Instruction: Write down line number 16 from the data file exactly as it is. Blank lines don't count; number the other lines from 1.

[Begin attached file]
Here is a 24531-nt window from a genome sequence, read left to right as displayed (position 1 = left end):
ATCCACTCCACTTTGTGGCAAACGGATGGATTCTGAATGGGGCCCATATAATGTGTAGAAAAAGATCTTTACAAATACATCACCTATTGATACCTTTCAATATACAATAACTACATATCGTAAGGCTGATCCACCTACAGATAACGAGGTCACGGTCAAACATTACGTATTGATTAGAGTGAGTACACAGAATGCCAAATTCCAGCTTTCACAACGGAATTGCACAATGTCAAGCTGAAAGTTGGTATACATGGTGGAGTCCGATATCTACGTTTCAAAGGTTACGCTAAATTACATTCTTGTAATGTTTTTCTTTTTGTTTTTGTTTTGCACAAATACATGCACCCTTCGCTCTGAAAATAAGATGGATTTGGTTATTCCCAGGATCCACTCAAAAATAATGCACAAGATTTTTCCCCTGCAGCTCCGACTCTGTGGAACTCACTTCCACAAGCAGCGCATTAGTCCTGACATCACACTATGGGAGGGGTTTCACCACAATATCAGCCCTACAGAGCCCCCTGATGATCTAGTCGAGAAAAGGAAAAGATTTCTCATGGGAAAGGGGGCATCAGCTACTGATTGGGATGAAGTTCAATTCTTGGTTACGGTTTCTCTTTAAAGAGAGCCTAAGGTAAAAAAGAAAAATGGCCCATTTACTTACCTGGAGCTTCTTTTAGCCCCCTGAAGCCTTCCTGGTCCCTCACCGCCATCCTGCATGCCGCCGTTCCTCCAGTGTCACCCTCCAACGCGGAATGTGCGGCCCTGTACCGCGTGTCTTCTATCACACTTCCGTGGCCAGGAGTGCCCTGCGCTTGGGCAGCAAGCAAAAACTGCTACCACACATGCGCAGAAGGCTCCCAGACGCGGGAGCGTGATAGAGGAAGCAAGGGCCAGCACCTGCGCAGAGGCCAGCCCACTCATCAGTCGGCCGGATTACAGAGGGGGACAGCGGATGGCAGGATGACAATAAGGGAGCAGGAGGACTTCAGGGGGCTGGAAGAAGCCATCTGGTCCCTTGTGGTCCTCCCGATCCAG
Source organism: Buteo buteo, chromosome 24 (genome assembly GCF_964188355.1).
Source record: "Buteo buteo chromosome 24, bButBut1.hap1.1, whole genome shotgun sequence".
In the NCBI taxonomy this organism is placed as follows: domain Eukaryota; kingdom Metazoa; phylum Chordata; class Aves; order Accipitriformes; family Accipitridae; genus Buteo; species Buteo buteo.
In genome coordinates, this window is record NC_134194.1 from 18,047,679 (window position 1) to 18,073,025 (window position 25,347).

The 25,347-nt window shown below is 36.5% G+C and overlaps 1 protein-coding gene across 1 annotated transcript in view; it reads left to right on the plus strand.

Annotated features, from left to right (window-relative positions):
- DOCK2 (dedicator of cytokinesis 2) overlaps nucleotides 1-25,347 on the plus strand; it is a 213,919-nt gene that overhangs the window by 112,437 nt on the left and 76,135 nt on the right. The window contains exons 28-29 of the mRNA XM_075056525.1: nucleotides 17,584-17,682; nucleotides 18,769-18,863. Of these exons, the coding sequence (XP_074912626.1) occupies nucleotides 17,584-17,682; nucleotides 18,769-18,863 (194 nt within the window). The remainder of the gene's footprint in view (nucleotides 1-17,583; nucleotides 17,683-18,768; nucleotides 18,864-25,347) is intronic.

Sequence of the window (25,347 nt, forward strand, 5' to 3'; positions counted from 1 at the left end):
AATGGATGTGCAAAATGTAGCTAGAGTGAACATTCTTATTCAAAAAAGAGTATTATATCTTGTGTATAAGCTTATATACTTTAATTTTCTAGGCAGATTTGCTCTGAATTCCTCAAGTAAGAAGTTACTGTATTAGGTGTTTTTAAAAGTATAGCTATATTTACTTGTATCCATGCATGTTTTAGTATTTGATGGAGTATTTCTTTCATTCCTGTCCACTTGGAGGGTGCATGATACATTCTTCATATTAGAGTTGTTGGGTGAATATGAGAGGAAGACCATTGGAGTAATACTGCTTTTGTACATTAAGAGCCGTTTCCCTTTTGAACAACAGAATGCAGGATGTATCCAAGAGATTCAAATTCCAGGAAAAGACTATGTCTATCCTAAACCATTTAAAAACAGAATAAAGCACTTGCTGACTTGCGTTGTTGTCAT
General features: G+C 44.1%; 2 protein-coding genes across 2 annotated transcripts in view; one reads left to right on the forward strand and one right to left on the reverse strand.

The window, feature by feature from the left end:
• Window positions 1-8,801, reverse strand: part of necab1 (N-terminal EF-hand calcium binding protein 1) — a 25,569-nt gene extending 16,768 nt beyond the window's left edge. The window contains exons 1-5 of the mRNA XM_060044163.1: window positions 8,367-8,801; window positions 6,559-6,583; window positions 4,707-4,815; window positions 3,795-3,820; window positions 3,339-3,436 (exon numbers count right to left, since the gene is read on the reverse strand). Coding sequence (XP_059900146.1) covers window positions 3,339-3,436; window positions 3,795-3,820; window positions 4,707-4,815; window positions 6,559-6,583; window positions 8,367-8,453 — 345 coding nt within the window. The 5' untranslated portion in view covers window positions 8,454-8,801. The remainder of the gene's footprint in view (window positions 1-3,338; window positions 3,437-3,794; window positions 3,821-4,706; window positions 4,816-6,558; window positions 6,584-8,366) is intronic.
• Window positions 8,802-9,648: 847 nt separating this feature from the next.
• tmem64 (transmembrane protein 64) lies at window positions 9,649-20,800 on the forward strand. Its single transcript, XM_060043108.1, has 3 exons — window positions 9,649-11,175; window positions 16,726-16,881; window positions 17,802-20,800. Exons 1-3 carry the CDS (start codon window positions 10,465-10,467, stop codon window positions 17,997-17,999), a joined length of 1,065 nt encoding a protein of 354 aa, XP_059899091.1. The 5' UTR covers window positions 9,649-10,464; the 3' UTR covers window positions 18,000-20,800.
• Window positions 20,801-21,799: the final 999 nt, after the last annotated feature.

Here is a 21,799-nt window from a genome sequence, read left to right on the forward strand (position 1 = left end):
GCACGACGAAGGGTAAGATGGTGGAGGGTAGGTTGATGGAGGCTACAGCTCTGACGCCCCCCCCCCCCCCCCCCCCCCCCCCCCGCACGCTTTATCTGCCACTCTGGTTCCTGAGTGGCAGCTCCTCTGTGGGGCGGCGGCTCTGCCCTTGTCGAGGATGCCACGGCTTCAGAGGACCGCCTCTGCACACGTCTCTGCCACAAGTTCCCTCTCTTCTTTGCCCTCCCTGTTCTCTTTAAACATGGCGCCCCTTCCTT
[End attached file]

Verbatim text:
• tmem64 (transmembrane protein 64) lies at window positions 9,649-20,800 on the forward strand. Its single transcript, XM_060043108.1, has 3 exons — window positions 9,649-11,175; window positions 16,726-16,881; window positions 17,802-20,800. Exons 1-3 carry the CDS (start codon window positions 10,465-10,467, stop codon window positions 17,997-17,999), a joined length of 1,065 nt encoding a protein of 354 aa, XP_059899091.1. The 5' UTR covers window positions 9,649-10,464; the 3' UTR covers window positions 18,000-20,800.